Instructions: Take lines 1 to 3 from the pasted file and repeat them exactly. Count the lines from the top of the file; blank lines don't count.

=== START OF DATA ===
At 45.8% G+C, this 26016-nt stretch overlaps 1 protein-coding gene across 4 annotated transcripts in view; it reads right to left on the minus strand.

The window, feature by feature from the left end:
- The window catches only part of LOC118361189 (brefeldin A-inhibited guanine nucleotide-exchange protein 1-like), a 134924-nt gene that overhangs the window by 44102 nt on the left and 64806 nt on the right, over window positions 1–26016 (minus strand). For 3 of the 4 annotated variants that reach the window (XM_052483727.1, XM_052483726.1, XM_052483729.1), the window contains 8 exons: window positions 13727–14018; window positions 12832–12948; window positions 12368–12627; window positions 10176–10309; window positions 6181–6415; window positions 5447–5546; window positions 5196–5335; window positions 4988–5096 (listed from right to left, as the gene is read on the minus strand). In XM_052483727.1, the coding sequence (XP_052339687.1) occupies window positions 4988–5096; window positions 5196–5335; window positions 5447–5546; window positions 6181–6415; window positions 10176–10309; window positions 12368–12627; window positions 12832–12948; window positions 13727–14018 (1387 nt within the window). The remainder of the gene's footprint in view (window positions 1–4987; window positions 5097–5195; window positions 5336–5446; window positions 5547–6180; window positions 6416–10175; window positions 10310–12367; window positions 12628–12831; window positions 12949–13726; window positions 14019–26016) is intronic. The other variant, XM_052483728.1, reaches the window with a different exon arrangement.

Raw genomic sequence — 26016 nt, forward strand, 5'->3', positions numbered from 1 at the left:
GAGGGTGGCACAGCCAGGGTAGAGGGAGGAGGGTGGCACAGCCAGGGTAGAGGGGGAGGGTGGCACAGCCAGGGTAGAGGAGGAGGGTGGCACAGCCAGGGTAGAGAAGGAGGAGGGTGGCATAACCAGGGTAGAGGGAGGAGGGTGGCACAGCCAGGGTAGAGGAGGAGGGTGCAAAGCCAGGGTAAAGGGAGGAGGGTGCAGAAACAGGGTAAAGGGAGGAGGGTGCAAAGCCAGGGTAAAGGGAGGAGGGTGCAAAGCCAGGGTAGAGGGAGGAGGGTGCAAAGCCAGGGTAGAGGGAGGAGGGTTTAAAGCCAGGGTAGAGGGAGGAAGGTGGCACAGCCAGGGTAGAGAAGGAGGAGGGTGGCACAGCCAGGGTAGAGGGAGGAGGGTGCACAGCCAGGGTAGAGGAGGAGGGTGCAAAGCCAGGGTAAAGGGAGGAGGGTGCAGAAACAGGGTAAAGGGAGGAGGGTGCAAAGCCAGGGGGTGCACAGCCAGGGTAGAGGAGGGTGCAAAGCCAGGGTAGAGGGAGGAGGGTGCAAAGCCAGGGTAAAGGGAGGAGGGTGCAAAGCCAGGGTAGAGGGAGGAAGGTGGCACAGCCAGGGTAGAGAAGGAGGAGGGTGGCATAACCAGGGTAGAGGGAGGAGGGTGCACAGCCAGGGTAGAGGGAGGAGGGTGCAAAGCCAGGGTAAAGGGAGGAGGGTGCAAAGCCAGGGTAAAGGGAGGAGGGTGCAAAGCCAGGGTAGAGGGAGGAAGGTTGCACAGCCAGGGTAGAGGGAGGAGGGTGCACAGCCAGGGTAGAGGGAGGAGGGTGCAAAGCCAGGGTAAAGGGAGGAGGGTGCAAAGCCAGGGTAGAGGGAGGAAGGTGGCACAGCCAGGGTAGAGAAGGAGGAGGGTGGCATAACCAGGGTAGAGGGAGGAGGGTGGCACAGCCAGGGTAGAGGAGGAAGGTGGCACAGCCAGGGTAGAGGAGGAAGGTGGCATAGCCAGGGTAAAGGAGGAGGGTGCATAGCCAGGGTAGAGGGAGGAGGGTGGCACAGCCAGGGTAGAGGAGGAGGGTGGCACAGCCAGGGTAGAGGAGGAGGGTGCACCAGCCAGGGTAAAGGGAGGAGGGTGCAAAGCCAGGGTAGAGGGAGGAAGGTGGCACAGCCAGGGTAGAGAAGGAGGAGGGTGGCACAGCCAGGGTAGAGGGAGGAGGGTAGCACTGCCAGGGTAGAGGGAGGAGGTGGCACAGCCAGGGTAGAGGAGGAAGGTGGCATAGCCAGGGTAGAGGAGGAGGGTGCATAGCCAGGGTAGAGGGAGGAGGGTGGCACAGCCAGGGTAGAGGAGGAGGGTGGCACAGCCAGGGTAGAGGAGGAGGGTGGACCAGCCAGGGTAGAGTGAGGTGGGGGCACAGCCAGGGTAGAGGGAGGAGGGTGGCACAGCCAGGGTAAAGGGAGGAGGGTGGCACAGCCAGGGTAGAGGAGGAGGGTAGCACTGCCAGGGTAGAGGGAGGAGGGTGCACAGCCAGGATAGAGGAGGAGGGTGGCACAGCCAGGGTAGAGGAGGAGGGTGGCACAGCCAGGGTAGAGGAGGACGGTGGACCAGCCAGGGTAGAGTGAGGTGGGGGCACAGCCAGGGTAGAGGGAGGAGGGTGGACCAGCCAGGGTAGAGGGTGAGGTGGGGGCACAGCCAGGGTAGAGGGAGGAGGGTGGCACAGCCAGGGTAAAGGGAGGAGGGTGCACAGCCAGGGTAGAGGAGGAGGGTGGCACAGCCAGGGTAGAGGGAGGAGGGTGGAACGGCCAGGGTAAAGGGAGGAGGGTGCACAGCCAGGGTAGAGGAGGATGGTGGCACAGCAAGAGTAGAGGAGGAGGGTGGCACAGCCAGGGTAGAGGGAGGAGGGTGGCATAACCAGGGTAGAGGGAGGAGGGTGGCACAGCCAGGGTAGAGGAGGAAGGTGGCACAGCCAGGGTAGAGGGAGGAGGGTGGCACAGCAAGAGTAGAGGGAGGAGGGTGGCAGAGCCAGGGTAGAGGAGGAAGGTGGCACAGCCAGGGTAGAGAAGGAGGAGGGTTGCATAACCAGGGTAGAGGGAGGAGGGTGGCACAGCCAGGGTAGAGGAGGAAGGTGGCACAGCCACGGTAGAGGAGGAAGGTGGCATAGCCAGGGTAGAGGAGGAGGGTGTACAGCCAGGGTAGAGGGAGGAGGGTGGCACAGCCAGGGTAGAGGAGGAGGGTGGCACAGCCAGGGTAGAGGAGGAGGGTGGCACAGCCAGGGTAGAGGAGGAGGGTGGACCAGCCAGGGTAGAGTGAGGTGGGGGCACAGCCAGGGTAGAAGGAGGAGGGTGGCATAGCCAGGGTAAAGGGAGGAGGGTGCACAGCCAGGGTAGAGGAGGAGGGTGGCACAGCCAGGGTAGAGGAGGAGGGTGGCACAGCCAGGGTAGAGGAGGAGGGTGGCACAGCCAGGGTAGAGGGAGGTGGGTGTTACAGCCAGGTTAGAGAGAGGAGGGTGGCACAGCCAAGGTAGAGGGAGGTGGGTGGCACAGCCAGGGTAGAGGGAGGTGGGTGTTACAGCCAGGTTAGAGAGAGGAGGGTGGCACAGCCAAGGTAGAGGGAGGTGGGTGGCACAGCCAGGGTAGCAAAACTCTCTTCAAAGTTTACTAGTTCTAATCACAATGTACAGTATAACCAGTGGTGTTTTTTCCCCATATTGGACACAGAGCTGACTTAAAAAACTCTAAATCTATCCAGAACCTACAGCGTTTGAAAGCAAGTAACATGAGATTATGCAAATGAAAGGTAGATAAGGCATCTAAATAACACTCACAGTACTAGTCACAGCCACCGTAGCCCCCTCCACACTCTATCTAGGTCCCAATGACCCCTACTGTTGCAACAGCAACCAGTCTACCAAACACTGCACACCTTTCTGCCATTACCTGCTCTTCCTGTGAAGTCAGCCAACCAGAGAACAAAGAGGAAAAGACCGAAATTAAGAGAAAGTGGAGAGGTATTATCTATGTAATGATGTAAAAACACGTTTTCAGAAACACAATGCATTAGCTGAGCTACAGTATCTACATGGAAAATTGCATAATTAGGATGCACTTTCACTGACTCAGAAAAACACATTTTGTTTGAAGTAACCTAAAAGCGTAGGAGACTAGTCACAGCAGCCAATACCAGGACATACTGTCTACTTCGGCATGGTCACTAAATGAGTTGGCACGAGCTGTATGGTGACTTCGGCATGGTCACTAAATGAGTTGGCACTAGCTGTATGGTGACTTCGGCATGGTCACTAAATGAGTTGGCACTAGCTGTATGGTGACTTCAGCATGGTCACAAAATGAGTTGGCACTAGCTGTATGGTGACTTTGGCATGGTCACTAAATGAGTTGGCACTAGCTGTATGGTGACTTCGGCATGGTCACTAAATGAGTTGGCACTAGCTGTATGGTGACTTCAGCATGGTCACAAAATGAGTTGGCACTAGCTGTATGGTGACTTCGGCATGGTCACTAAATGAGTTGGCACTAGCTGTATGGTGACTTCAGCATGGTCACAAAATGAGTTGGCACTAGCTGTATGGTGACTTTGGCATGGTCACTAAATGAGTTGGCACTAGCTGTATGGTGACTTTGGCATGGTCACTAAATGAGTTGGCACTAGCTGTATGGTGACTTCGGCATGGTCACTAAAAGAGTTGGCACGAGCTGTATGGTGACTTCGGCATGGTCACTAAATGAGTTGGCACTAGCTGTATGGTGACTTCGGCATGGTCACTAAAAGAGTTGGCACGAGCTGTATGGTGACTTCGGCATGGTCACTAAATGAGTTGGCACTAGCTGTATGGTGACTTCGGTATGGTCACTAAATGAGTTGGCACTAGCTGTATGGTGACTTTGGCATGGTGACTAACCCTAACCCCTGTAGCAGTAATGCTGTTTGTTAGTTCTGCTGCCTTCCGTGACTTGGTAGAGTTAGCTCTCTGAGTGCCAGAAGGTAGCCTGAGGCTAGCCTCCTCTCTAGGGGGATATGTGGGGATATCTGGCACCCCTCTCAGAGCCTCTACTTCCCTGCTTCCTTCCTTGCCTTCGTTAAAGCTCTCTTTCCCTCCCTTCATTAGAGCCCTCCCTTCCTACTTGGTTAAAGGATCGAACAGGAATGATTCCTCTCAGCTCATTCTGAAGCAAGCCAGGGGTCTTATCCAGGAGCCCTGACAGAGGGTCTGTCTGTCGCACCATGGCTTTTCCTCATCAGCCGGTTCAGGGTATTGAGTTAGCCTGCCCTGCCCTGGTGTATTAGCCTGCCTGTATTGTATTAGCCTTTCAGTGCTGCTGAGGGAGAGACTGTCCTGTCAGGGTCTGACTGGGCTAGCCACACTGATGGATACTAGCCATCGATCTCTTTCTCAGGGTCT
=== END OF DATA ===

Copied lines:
At 45.8% G+C, this 26016-nt stretch overlaps 1 protein-coding gene across 4 annotated transcripts in view; it reads right to left on the minus strand.

The window, feature by feature from the left end:
- The window catches only part of LOC118361189 (brefeldin A-inhibited guanine nucleotide-exchange protein 1-like), a 134924-nt gene that overhangs the window by 44102 nt on the left and 64806 nt on the right, over window positions 1–26016 (minus strand). For 3 of the 4 annotated variants that reach the window (XM_052483727.1, XM_052483726.1, XM_052483729.1), the window contains 8 exons: window positions 13727–14018; window positions 12832–12948; window positions 12368–12627; window positions 10176–10309; window positions 6181–6415; window positions 5447–5546; window positions 5196–5335; window positions 4988–5096 (listed from right to left, as the gene is read on the minus strand). In XM_052483727.1, the coding sequence (XP_052339687.1) occupies window positions 4988–5096; window positions 5196–5335; window positions 5447–5546; window positions 6181–6415; window positions 10176–10309; window positions 12368–12627; window positions 12832–12948; window positions 13727–14018 (1387 nt within the window). The remainder of the gene's footprint in view (window positions 1–4987; window positions 5097–5195; window positions 5336–5446; window positions 5547–6180; window positions 6416–10175; window positions 10310–12367; window positions 12628–12831; window positions 12949–13726; window positions 14019–26016) is intronic. The other variant, XM_052483728.1, reaches the window with a different exon arrangement.